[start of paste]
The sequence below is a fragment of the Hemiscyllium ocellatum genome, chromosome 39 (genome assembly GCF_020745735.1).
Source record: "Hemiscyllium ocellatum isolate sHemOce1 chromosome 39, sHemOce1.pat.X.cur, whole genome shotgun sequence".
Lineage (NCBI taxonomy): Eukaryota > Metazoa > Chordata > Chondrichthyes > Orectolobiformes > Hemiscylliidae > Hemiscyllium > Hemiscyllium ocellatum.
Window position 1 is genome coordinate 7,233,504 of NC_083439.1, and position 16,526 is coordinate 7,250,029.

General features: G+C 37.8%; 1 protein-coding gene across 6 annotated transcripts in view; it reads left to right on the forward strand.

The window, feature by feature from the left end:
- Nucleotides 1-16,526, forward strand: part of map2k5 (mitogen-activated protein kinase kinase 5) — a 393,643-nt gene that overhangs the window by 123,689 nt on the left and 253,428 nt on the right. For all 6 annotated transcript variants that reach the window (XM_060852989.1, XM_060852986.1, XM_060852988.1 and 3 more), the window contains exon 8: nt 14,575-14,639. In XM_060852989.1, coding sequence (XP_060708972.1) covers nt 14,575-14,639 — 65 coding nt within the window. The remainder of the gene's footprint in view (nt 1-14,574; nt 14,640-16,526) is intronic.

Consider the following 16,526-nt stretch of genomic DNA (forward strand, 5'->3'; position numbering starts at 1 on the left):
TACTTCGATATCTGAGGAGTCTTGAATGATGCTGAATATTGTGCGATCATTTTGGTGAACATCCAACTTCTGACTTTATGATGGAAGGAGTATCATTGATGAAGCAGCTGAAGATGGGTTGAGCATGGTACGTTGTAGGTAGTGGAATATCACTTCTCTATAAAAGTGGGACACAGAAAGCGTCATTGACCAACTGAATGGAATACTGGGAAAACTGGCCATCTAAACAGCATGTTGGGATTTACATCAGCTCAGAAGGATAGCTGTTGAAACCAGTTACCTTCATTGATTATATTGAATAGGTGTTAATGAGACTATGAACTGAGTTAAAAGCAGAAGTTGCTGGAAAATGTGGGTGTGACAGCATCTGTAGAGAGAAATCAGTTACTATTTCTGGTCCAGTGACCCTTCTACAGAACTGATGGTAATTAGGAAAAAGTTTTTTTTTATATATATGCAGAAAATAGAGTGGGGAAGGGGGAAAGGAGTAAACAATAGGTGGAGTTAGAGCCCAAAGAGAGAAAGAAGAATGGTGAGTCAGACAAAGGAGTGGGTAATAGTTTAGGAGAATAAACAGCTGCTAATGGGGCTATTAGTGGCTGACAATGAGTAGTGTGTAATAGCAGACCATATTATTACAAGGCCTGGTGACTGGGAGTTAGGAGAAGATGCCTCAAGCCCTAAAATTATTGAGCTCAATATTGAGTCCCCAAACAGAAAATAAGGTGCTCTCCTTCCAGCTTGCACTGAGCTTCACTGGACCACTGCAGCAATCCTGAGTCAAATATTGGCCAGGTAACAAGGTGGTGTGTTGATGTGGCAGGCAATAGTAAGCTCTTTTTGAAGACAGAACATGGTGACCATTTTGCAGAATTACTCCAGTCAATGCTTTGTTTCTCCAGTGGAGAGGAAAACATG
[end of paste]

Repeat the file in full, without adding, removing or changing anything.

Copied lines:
The sequence below is a fragment of the Hemiscyllium ocellatum genome, chromosome 39 (genome assembly GCF_020745735.1).
Source record: "Hemiscyllium ocellatum isolate sHemOce1 chromosome 39, sHemOce1.pat.X.cur, whole genome shotgun sequence".
Lineage (NCBI taxonomy): Eukaryota > Metazoa > Chordata > Chondrichthyes > Orectolobiformes > Hemiscylliidae > Hemiscyllium > Hemiscyllium ocellatum.
Window position 1 is genome coordinate 7,233,504 of NC_083439.1, and position 16,526 is coordinate 7,250,029.

General features: G+C 37.8%; 1 protein-coding gene across 6 annotated transcripts in view; it reads left to right on the forward strand.

The window, feature by feature from the left end:
- Nucleotides 1-16,526, forward strand: part of map2k5 (mitogen-activated protein kinase kinase 5) — a 393,643-nt gene that overhangs the window by 123,689 nt on the left and 253,428 nt on the right. For all 6 annotated transcript variants that reach the window (XM_060852989.1, XM_060852986.1, XM_060852988.1 and 3 more), the window contains exon 8: nt 14,575-14,639. In XM_060852989.1, coding sequence (XP_060708972.1) covers nt 14,575-14,639 — 65 coding nt within the window. The remainder of the gene's footprint in view (nt 1-14,574; nt 14,640-16,526) is intronic.

Consider the following 16,526-nt stretch of genomic DNA (forward strand, 5'->3'; position numbering starts at 1 on the left):
TACTTCGATATCTGAGGAGTCTTGAATGATGCTGAATATTGTGCGATCATTTTGGTGAACATCCAACTTCTGACTTTATGATGGAAGGAGTATCATTGATGAAGCAGCTGAAGATGGGTTGAGCATGGTACGTTGTAGGTAGTGGAATATCACTTCTCTATAAAAGTGGGACACAGAAAGCGTCATTGACCAACTGAATGGAATACTGGGAAAACTGGCCATCTAAACAGCATGTTGGGATTTACATCAGCTCAGAAGGATAGCTGTTGAAACCAGTTACCTTCATTGATTATATTGAATAGGTGTTAATGAGACTATGAACTGAGTTAAAAGCAGAAGTTGCTGGAAAATGTGGGTGTGACAGCATCTGTAGAGAGAAATCAGTTACTATTTCTGGTCCAGTGACCCTTCTACAGAACTGATGGTAATTAGGAAAAAGTTTTTTTTTATATATATGCAGAAAATAGAGTGGGGAAGGGGGAAAGGAGTAAACAATAGGTGGAGTTAGAGCCCAAAGAGAGAAAGAAGAATGGTGAGTCAGACAAAGGAGTGGGTAATAGTTTAGGAGAATAAACAGCTGCTAATGGGGCTATTAGTGGCTGACAATGAGTAGTGTGTAATAGCAGACCATATTATTACAAGGCCTGGTGACTGGGAGTTAGGAGAAGATGCCTCAAGCCCTAAAATTATTGAGCTCAATATTGAGTCCCCAAACAGAAAATAAGGTGCTCTCCTTCCAGCTTGCACTGAGCTTCACTGGACCACTGCAGCAATCCTGAGTCAAATATTGGCCAGGTAACAAGGTGGTGTGTTGATGTGGCAGGCAATAGTAAGCTCTTTTTGAAGACAGAACATGGTGACCATTTTGCAGAATTACTCCAGTCAATGCTTTGTTTCTCCAGTGGAGAGGAAAACATG